Martin Brandenburg asked in a comment how one might come up with the proof in the paper linked by YACP and transcribed in Jonathan's answer; I'll try to answer that here by showing the train of thought that led me to the same (as far as I can see) proof. When I thought about it, I had see the "edit" of the question, using $1+b$ in place of $b$ in the unital case, and, as you'll see, that contributed to my approach.
First, notice that the given equation $(ab)^2=a^2b^2$ asserts a sort of commutativity, since the left side $abab$ and the right side $aabb$ differ only in the order of a pair of $a,b$ factors. The equation can be rewritten to emphasize this observation: $a(ba-ab)b=0$ or, reversing the sign $a(ab-ba)b=0$. So the commutator $ab-ba$ is killed when sandwiched between $a$ and $b$. Also when sandwiched between $b$ and $a$ (see the equation before I reversed the sign, and switch the roles of $a$ and $b$).
The next idea is to try to push this idea of killer sandwiches further. If I could express the same commutator $ab-ba$ as the commutator of some other two elements, then those elements would also kill it in a sandwich. Here the $1+b$ idea surfaced. The commutator of $a$ and $1+b$ is the same as that of $a$ and $b$, because $1$ commutes with $a$. Unfortunately, we don't have a unity element $1$ in our ring. But we do have some other things that commute with $a$ and therefore might be used instead of $1$ here. The simplest of these is $a$ itself. So the commutator of $a$ and $b$ is also the commutator of $a$ and $a+b$ and is therefore killed when sandwiched by $a$ and $a+b$.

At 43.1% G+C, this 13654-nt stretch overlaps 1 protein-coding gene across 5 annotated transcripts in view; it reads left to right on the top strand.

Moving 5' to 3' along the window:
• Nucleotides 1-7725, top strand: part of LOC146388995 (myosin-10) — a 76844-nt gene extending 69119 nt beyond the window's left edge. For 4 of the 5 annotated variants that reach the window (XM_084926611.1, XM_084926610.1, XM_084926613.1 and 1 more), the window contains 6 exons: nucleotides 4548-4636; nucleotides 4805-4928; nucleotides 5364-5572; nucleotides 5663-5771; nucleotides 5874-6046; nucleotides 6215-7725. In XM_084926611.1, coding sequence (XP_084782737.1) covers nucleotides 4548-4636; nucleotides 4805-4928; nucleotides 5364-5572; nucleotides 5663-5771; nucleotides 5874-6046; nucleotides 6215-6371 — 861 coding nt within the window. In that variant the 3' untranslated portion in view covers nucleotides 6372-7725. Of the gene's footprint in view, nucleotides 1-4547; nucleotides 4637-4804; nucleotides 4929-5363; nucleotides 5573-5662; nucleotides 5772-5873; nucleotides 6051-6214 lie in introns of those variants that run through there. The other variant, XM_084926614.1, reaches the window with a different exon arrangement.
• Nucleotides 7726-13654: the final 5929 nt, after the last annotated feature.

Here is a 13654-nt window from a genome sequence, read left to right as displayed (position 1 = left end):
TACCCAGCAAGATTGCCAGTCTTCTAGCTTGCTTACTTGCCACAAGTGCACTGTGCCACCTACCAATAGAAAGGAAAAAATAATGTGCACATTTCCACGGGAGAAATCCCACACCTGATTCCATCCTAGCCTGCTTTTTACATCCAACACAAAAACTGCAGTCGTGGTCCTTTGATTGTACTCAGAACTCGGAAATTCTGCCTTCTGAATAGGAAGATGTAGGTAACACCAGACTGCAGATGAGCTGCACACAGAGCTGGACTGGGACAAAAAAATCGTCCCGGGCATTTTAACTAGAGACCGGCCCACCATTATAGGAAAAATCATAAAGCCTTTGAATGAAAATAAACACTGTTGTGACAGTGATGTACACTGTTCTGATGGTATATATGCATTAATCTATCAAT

But if you write down the two equations saying that $ab-ba$ is killed when sandwiched by $a,b$ and also when sandwiched by $a$ and $a+b$, and if you subtract the first of these equations from the second, you get that $ab-ba$ is killed when sandwiched by $a$ and $a$. Symmetrically or similarly, it's also killed when sandwiched by $b$ and $b$.
These results combine to say that $ab-ba$ is killed when sandwiched by any two (non-commutative) polynomials in $a$ and $b$ as long as these have no constant terms. In particular, it is killed when sandwiched by itself and itself. That means its cube is zero. But we're given that there are no non-zero nilpotents in our ring, so the commutator itself has to be zero.
I hope that, at least by using more words and fewer complicated equations, I've given an idea how a more-or-less reasonable human being might arrive at this proof.